The team finds similar signs of crowding in value and size though the evidence is less clear-cut since these are slower-moving strategies. The data is also too noisy to conclude that crowding in those two factors has actually intensified over the years.

But overall it’s a grim picture for the famous factor model developed by academics Eugene Fama and Kenneth French, which includes value and size.

“The estimated impact costs suggest that simple Fama-French factor investing is close to saturation,” the authors say in the recent paper.

Their contention that herd behavior is causing rules-based strategies to misfire will find plenty of pushback. BlackRock Inc. -- which has facilitated the factor boom with its smart-beta exchange-traded funds -- has stressed that these quant strategies in one direction are often offset by the buying and selling behavior of other types of investors. It also said in a December note that trading costs are far from destroying returns.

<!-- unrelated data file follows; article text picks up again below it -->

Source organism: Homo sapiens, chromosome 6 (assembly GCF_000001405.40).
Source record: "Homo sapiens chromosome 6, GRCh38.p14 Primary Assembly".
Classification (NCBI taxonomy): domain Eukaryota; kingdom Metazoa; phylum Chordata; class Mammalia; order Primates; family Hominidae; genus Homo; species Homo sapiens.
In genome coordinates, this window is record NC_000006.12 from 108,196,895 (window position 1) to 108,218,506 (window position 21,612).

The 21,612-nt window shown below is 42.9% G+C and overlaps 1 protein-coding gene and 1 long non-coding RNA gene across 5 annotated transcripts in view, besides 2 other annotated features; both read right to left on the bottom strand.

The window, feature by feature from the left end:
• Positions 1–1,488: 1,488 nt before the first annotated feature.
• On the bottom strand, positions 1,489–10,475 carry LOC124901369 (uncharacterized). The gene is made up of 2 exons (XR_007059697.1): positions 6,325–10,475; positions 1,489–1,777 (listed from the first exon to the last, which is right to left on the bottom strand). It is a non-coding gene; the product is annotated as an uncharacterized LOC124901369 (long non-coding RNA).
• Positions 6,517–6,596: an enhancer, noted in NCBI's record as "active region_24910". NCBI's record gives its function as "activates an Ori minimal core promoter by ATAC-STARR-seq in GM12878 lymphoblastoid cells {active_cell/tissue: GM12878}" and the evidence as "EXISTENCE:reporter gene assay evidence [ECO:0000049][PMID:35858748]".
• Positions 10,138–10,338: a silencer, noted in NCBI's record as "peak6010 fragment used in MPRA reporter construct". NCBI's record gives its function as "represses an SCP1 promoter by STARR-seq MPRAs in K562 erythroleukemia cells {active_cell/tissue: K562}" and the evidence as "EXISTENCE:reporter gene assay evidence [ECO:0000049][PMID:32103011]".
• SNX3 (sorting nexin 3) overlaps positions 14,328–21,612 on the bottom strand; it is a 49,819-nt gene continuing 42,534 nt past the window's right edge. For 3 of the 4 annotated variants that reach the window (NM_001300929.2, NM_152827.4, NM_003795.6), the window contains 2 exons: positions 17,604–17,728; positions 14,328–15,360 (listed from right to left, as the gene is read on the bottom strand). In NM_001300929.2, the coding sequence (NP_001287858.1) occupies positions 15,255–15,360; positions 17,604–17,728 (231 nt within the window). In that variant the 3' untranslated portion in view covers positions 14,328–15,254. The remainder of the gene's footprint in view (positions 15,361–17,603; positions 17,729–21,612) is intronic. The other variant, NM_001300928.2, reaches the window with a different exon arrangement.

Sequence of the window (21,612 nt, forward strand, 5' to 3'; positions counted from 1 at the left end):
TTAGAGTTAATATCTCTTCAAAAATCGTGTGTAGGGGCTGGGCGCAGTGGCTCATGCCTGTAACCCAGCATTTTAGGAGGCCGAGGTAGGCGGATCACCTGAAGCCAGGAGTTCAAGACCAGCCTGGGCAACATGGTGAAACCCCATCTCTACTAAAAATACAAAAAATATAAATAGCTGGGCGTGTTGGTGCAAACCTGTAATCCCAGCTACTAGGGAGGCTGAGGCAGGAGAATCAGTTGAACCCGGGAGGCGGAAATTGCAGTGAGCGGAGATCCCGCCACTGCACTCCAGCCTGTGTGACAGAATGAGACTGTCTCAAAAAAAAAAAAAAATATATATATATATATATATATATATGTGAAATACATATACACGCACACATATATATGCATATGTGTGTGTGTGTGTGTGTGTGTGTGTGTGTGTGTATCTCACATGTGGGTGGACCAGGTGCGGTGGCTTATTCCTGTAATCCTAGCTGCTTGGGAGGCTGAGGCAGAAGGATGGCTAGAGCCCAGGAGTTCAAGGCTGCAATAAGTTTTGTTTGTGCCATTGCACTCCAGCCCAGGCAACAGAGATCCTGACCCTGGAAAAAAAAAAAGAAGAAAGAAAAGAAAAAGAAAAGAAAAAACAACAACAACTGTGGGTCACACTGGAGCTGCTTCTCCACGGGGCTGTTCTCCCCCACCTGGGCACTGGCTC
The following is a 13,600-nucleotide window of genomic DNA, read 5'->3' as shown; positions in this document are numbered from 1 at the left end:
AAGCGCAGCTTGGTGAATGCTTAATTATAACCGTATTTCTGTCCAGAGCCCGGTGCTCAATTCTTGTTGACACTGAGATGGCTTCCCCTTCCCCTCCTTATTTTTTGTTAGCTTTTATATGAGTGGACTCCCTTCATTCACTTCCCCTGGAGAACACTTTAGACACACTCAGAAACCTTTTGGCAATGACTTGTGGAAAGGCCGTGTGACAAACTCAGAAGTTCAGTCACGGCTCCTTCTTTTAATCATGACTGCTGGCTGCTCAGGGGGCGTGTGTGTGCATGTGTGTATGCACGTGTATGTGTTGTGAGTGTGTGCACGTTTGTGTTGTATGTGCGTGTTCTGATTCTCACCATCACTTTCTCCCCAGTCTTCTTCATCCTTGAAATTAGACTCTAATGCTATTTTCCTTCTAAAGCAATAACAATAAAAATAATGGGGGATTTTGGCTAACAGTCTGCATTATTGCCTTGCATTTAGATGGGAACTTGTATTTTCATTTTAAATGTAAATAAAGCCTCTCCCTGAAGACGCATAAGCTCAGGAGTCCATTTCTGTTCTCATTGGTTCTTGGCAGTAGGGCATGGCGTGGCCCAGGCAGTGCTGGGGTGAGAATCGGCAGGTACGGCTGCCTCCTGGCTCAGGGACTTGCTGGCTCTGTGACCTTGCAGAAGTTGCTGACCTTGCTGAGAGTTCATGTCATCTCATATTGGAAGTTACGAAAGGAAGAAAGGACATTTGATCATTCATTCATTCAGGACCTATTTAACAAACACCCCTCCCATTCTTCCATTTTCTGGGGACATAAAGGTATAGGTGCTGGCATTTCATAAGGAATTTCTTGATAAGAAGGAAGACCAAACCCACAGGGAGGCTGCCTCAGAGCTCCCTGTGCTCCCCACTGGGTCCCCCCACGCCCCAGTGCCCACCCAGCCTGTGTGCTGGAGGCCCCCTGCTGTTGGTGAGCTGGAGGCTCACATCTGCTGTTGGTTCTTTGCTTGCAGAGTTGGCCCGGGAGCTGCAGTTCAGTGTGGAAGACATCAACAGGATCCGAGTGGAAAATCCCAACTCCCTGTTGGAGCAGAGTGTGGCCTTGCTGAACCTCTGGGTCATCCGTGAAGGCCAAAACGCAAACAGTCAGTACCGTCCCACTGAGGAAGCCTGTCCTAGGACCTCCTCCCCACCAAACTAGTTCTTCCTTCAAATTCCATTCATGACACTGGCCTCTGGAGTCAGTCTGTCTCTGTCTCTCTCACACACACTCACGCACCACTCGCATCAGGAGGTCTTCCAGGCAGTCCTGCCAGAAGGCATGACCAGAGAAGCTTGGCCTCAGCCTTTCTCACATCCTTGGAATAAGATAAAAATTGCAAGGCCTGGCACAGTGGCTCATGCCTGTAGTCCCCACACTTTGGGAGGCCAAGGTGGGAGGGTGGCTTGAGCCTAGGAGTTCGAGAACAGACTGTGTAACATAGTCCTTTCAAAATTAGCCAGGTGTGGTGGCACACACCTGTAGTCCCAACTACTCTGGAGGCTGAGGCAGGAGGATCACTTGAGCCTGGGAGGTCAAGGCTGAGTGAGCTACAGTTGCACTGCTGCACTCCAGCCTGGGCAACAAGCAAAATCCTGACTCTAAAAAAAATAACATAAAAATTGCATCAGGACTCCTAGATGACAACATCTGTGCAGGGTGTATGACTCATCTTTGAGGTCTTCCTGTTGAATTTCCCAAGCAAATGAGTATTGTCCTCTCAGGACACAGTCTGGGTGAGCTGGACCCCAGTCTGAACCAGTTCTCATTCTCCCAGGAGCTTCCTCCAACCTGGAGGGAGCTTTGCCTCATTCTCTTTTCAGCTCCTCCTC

Many would point to value or small-cap stocks’ widening discount to the broader market as a sign that these factors are, if anything, becoming less popular.

Besides, a crowded trade could still pay off thanks to strong underlying fundamentals, says Wes Gray, founder of Alpha Architect, an ETF provider. Factors such as momentum, low volatility and quality have delivered decent performance in recent years, he points out.

But to Bouchaud, the research confirms his firm’s long-held view that quants can rely on traditional factors no longer. Instead, they should find more innovative ways of applying old ones, or dig for new varieties altogether.

“Naive implementation of factors is not good enough anymore,” he said.

This article was provided by Bloomberg News.

First « 1 2 » Next